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Cars, corporations, and commodities: Consequences for the social determinants of health

Woodcock, James and Aldred, Rachel (2008) Cars, corporations, and commodities: Consequences for the social determinants of health. Emerging Themes in Epidemiology, 5 (4). Online. ISSN 1742-7622

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Official URL: http://dx.doi.org/10.1186/1742-7622-5-4

Abstract

Social epidemiologists have drawn attention to health inequalities as avoidable and inequitable, encouraging thinking beyond proximal risk factors to the causes of the causes. However, key debates remain unresolved including the contribution of material and psychosocial pathways to health inequalities. Tools to operationalise social factors have not developed in tandem with conceptual frameworks, and research has often remained focused on the disadvantaged rather than on forces shaping population health across the distribution. Using the example of transport, we argue that closer attention to social processes (capital accumulation and motorisation) and social forms (commodity, corporation, and car) offers a way forward. Corporations tied to the car, primarily oil and vehicle manufacturers, are central to the world economy. Key drivers in establishing this hegemony are the threat of violence from motor vehicles and the creation of distance through the restructuring of place. Transport matters for epidemiology because the growth of mass car ownership is environmentally unsustainable and affects population health through a myriad of pathways. Starting from social forms and processes, rather than their embodiment as individual health outcomes and inequalities, makes visible connections between road traffic injuries, obesity, climate change, underdevelopment of oil producing countries, and the huge opportunity cost of the car economy. Methodological implications include a movement-based understanding of how place affects health and a process-orientated integration of material and psychosocial explanations that, while materially based, contests assumptions of automatic benefits from economic growth. Finally, we identify car and oil corporations as anti-health forces and suggest collaboration with them creates conflicts of interest.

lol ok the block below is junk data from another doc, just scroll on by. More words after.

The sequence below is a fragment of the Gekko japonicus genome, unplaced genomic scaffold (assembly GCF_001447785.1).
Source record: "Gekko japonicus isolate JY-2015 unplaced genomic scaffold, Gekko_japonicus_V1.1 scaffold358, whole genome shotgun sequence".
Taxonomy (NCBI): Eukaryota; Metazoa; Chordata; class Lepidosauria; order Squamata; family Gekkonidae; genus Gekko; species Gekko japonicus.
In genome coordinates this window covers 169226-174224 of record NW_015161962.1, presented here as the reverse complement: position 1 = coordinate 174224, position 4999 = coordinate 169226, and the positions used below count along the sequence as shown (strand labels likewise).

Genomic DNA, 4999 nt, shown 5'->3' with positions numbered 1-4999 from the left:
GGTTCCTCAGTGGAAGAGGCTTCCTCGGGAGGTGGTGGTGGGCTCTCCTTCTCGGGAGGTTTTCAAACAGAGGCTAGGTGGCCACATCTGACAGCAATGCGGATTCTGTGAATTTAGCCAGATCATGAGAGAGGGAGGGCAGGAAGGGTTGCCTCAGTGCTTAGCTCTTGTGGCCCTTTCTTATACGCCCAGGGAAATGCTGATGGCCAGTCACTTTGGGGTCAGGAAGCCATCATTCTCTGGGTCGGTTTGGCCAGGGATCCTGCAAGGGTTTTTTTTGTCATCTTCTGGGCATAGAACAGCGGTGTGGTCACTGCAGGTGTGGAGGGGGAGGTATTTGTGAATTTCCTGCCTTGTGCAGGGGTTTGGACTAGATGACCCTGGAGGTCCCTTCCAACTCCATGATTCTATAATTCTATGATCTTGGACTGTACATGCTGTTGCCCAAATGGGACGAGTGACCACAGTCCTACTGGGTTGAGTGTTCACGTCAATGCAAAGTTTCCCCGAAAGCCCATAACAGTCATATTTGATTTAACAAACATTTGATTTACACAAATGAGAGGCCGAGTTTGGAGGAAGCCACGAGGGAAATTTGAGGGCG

Item Type:Article
Research Community:University of Westminster > Architecture and the Built Environment, School of
ID Code:11181
Deposited On:15 Oct 2012 16:12
Last Modified:15 Oct 2012 16:12

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